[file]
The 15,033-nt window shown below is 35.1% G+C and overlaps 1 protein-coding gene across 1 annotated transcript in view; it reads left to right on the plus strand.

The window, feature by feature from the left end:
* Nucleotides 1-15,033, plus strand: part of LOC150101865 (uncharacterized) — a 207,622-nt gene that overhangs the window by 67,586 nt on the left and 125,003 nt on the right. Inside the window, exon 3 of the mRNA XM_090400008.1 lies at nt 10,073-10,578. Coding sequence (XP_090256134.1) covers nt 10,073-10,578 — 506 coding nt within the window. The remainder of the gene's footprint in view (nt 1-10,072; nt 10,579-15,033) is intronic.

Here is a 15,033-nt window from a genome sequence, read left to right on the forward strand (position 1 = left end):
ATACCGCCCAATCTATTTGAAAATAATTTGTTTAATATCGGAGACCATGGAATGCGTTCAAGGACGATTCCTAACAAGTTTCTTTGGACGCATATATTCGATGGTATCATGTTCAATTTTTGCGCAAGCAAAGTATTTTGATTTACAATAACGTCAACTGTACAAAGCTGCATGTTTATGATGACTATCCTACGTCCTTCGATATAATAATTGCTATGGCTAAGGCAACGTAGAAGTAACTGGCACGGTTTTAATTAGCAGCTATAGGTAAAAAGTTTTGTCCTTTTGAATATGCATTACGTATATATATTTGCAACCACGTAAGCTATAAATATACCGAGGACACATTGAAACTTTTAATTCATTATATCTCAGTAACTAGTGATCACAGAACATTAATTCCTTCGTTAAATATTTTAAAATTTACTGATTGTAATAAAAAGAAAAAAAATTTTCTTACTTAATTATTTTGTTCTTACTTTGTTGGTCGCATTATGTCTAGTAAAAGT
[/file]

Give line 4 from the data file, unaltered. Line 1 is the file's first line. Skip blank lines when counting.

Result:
Here is a 15,033-nt window from a genome sequence, read left to right on the forward strand (position 1 = left end):